This is a guest post from Rich – who has recently converted to purchasing certified organic foods in place of “conventional” foods. Rich provides comments on a variety of topics, political, financial, and current events, at Lawyer Musings.
It was as recently as Christmas 2009 when I argued with Anneke, claiming that there were several problems with organic food, causing me not to buy them. My objections to organic products still exist: (1) there is no labeling or guarantee that the organic food actually contains less pesticide contamination than other food, (2) organic food is more costly, and (3) there seems a high probability of fraud by the growers and suppliers.
However, I now purchase organic labeled food, especially for thin-skinned produce to avoid pesticides and for soy based products to avoid genetically modified organisms. I pay the premium for my three pound block of San Fransisco brand arabica coffee from Costco, too. Although it is more expensive than the non-organic equivalent, it is still about the cheapest coffee sold anywhere.
The reasons for the change to organic purchasing are growing skepticism with U.S food policy, including the lack of testing of synergistic effects arising from the application of multiple pesticides (see Rusty’s blog – Honey Bee Suite), the use of systemic pesticides in food crops, and the lack of labeling of GMO foods. Another influence is anecdotal information; I am old enough to have seen many instances of cancer and morbidity among people whose families were not particularly careful with the chemicals they or their spouses used, ingested, touched. Perhaps it is not too late to mitigate some of the harm from my own history of exposure to environmental contaminants. Maybe I can lower the risk of sickness and lingering death that is often associated with cancer, a disease that is known to be caused by, among other things, many pesticides that remain in use today.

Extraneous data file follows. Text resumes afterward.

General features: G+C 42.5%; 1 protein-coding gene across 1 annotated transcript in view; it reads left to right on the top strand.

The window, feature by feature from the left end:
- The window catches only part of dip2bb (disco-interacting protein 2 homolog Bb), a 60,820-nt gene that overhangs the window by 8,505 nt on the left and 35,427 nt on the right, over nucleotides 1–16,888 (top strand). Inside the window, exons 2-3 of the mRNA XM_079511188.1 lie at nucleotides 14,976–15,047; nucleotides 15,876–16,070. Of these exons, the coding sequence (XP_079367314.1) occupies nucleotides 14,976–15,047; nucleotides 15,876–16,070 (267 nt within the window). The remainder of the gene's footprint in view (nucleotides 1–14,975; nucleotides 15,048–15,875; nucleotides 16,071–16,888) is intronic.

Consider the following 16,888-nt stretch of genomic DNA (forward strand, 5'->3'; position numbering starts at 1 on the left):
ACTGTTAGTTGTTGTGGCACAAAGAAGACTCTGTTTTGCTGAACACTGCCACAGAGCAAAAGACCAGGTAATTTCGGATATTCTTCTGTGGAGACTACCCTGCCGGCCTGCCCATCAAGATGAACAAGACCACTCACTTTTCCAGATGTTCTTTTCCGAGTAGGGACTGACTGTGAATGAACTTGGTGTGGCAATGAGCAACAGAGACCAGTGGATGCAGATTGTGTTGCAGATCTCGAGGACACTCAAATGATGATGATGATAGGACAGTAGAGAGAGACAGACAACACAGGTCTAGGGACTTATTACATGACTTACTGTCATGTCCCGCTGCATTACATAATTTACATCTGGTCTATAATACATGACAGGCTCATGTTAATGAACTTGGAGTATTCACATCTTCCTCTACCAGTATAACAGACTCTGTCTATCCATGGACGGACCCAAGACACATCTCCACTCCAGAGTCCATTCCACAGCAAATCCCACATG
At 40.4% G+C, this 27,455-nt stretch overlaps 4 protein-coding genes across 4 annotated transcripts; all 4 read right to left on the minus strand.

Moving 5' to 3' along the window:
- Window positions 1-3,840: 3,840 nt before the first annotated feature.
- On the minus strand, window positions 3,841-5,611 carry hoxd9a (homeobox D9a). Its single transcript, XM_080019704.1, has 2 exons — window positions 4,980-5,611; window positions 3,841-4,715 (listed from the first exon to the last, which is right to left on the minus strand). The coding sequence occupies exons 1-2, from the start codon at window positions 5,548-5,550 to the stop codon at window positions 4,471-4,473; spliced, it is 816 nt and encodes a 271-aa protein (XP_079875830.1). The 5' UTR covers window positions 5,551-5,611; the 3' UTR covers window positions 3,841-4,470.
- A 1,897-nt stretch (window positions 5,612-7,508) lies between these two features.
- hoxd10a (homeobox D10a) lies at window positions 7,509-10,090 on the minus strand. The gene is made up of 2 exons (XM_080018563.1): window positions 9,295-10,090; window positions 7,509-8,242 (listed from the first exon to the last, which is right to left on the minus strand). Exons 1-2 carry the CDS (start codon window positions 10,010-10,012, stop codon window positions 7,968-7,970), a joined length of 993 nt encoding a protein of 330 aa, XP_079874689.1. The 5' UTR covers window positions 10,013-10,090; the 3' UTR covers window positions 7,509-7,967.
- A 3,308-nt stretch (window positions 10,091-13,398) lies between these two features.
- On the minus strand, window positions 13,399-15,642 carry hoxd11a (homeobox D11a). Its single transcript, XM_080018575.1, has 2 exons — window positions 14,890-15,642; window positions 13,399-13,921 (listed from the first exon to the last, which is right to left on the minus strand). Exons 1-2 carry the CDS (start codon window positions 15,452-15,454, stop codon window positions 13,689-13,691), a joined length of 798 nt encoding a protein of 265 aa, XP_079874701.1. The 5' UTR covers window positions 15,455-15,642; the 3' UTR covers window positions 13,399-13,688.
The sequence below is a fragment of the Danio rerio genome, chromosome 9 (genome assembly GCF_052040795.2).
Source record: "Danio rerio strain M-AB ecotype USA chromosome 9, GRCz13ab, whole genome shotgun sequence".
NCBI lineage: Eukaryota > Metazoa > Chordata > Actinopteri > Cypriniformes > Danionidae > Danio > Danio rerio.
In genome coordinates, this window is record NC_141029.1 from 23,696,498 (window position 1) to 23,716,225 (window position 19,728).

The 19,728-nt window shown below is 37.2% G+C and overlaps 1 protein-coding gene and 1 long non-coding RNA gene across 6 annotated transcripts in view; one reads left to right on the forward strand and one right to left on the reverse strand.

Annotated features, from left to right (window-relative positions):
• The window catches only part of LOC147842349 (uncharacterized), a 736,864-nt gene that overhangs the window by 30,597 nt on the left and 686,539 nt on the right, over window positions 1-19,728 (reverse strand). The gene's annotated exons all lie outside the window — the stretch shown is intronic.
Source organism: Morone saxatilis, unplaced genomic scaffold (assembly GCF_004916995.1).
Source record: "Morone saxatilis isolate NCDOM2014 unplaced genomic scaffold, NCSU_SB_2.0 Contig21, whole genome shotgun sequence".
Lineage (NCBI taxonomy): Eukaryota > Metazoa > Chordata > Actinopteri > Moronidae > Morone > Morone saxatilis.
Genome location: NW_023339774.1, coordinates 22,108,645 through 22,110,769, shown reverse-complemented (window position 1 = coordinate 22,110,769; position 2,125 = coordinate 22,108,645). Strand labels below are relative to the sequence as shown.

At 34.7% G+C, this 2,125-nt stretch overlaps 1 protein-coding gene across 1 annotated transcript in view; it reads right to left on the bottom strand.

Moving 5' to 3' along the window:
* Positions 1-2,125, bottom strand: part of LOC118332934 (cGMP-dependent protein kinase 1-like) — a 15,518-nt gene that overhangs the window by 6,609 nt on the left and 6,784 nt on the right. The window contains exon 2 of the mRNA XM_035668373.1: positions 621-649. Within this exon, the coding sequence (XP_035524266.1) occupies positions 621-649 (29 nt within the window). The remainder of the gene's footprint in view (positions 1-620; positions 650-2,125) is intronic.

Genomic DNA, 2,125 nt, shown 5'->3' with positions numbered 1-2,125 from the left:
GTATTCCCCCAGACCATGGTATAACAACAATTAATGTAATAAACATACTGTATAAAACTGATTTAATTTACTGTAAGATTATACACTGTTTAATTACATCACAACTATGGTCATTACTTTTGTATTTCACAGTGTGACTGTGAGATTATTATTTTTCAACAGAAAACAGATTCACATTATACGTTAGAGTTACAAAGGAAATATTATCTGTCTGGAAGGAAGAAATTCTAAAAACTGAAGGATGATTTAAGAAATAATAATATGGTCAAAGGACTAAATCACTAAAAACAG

My change in attitude is also based on a belief that our society is incredibly resistant to regulatory change and that the regulation of food safety is quite poor for risks that are long term and not amenable to an easy understanding of cause and effect. Government appointees are rendered powerless by little education and knowledge of technology, industry lobbyists, and their political bosses. Meaningful regulatory change is impossible without catastrophe or strong public demand.
I remain unconvinced of many items on the progressive agenda. For example, I see no reason to buy local. It seems the market price for a given quality product is the best determinant of what I should buy with respect to its geographical source.